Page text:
We had until Noon to turn in our finished pieces. From these the organizers would choose two for sale in the auction. These were to be on display from 1-4pm at the Costwold Commons, a building that had a small garden with picnic tables and a cash bar. When I finished the last piece, it was already 11, and I knew it would be tight trying to get another painting in before noon, given that I had to lug all my gear to the truck first to frame the piece, so I stopped at three paintings. Julia chose the first and the third for the auction, but held onto the second piece, thinking that the performers might be interested in it. I’ll find out about that in a week or so.

With time to kill, I went on walkabout with my camera, trying to stay cool and enjoy the park. I was quite exhausted at this point. I’m preparing a slide show of the reference photos I took, should have that posted next week sometime.

After running into a handful of friends, I headed back to the exhibition space. This talented young lady was our bartender and minstrel, playing Celtic tunes on her violin. Her accent was a little too perfect to be fake, I learned that she was actually from Gallway. I found out later that she was actually in the band Tartanic, but because the stages at this festival were not amplified, she didn’t play with the band as she would never have been heard over the drums and pipes.

I sat for an hour or so in the shade, speaking with some of the artists and staff, greeting a few more friends who showed to support the event. Then I decided to run back to my car for a sandwich and a change of shirts before the auction began.

On my way back to the auction, I ran into my old student Paul, who bought me a mead. I wish I had remembered that they sold mead there sooner, it was delicious. After talking for a bit, I sat down to hear the proceedings.

As I arrived at the auction, the “human easels” were parading the paintings about the crowd, trying to drum up interest. I think this part of the event could have been done much better. They then lined up in front of the stage to display the artwork and take center stage as the barker announced the work, title and artist, and the bidding began. There were a total of 16 participating artists who came up with 20 pieces. I think the temperature got to most of us.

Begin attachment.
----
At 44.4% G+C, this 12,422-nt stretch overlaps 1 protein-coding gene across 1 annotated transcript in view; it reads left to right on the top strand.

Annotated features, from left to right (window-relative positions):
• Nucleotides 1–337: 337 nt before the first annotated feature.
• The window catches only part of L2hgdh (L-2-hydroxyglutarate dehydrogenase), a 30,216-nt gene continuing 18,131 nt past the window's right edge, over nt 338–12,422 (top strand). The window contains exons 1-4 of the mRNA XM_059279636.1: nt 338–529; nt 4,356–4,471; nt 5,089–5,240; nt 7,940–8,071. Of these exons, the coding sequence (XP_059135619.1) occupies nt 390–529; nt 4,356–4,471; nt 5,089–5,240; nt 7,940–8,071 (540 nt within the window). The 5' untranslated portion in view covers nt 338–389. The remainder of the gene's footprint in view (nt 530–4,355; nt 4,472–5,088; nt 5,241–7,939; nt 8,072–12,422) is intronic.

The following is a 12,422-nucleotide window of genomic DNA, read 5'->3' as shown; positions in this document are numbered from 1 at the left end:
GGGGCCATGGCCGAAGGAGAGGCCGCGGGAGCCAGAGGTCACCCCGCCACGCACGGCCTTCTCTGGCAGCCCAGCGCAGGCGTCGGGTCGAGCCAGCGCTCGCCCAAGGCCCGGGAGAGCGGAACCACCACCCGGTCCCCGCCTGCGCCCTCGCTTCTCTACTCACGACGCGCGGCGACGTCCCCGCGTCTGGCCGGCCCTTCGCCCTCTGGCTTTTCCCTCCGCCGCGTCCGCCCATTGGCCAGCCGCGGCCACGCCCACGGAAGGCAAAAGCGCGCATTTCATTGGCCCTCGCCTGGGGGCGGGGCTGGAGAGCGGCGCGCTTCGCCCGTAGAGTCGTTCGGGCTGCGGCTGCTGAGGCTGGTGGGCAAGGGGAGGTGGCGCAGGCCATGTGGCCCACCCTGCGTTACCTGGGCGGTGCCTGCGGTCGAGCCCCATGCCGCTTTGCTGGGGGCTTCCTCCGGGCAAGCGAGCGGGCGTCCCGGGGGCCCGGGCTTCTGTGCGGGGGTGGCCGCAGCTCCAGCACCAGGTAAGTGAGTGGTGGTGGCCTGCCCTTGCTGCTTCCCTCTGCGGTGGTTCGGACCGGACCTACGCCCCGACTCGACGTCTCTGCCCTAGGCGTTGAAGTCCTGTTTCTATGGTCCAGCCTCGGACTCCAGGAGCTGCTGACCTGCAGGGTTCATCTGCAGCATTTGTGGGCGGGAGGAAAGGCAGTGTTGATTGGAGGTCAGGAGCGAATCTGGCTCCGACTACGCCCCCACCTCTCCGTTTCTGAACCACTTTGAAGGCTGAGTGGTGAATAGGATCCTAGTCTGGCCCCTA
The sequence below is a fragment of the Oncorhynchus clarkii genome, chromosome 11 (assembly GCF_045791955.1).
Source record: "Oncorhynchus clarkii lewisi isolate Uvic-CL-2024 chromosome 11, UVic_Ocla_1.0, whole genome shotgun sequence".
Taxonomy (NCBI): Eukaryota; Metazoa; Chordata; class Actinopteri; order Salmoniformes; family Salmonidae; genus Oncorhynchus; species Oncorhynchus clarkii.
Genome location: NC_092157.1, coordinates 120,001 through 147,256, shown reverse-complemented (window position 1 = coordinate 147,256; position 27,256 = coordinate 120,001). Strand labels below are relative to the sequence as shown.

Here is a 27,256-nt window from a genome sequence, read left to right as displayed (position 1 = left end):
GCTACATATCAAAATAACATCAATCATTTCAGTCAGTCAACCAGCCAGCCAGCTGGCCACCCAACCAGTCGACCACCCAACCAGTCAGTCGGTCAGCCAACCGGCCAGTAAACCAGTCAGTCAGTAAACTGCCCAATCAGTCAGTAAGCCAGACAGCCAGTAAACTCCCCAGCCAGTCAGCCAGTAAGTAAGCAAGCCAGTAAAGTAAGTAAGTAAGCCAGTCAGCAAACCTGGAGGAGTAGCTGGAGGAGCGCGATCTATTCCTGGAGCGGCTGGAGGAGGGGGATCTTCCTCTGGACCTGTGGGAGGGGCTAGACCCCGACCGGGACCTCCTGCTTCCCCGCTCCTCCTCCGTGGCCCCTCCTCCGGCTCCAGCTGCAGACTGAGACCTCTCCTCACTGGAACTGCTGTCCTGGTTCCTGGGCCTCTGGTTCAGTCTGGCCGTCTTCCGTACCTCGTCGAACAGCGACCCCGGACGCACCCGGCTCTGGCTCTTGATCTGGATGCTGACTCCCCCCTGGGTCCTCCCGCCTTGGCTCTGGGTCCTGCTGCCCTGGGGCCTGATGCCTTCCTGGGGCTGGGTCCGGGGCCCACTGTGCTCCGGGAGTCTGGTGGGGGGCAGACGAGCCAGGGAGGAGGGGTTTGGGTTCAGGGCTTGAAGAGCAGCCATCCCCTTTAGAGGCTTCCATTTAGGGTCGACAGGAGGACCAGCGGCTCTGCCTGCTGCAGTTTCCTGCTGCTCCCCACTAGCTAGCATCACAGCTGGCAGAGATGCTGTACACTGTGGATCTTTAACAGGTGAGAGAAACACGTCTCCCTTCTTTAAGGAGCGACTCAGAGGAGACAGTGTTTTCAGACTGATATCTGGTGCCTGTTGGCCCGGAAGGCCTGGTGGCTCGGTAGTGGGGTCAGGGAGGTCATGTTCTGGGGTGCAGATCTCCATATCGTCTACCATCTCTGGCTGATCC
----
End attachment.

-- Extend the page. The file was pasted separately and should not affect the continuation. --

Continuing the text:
As you can tell by these photos, the crowd was pretty sparse. I think the promotion of the event could have been done a lot better. First, I would have passed out handouts and had signs up for all the weekends preceding this event, as visitors walked in the door. Second, I would have had signs up all around the grounds letting people know when and where the event was to take place, as well as more about the charity that would benefit from it. Last, I would have made sure the barker mentioned what the average price was for each artist, so they had a better idea of how valuable the paintings were, and how much the artists discounted their regular prices.

My pieces came and went, and unfortunately no one bid on them. I think most of the bidders were staff members who were featured in the paintings. There were a handful of dedicated bidders who spent a good deal of money on several paintings. I think in the end they raised around $900 for the charity. The proceeds were to go towards purchasing an adaptable bike for a disabled child. Dirk and Guido the Swordsmen actually out bid a lady in a fierce bidding war, then gave her the painting outright after winning it. A class act, those two.

After the auction, I picked up my paintings, packed up and headed home quite exhausted. A fun time, but the heat was very tiring. They did invite me back to participate next year, and that’s something I’m looking forward to. It’s an interesting experience to see the place come alive, before the crowd of visitors get there, and there’s no end of interesting things to paint.